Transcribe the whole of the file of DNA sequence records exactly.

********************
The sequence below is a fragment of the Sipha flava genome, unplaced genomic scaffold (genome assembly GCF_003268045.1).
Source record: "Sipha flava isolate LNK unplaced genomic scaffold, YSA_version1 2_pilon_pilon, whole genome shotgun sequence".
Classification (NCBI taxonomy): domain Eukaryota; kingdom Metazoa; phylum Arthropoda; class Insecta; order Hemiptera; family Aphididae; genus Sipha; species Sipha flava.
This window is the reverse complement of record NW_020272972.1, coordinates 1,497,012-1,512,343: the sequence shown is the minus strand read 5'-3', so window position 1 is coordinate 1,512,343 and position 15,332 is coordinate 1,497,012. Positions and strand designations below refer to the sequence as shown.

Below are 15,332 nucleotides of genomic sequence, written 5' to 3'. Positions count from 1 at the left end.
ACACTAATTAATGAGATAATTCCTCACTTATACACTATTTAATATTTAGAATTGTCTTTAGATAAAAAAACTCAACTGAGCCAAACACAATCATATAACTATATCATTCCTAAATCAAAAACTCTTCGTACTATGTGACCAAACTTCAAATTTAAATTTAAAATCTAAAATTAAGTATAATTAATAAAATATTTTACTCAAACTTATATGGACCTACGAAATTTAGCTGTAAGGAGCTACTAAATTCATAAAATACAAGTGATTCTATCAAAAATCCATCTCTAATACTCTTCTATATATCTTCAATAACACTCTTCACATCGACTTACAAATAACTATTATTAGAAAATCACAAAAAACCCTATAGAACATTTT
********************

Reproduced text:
The sequence below is a fragment of the Sipha flava genome, unplaced genomic scaffold (genome assembly GCF_003268045.1).
Source record: "Sipha flava isolate LNK unplaced genomic scaffold, YSA_version1 2_pilon_pilon, whole genome shotgun sequence".
Classification (NCBI taxonomy): domain Eukaryota; kingdom Metazoa; phylum Arthropoda; class Insecta; order Hemiptera; family Aphididae; genus Sipha; species Sipha flava.
This window is the reverse complement of record NW_020272972.1, coordinates 1,497,012-1,512,343: the sequence shown is the minus strand read 5'-3', so window position 1 is coordinate 1,512,343 and position 15,332 is coordinate 1,497,012. Positions and strand designations below refer to the sequence as shown.

Below are 15,332 nucleotides of genomic sequence, written 5' to 3'. Positions count from 1 at the left end.
ACACTAATTAATGAGATAATTCCTCACTTATACACTATTTAATATTTAGAATTGTCTTTAGATAAAAAAACTCAACTGAGCCAAACACAATCATATAACTATATCATTCCTAAATCAAAAACTCTTCGTACTATGTGACCAAACTTCAAATTTAAATTTAAAATCTAAAATTAAGTATAATTAATAAAATATTTTACTCAAACTTATATGGACCTACGAAATTTAGCTGTAAGGAGCTACTAAATTCATAAAATACAAGTGATTCTATCAAAAATCCATCTCTAATACTCTTCTATATATCTTCAATAACACTCTTCACATCGACTTACAAATAACTATTATTAGAAAATCACAAAAAACCCTATAGAACATTTT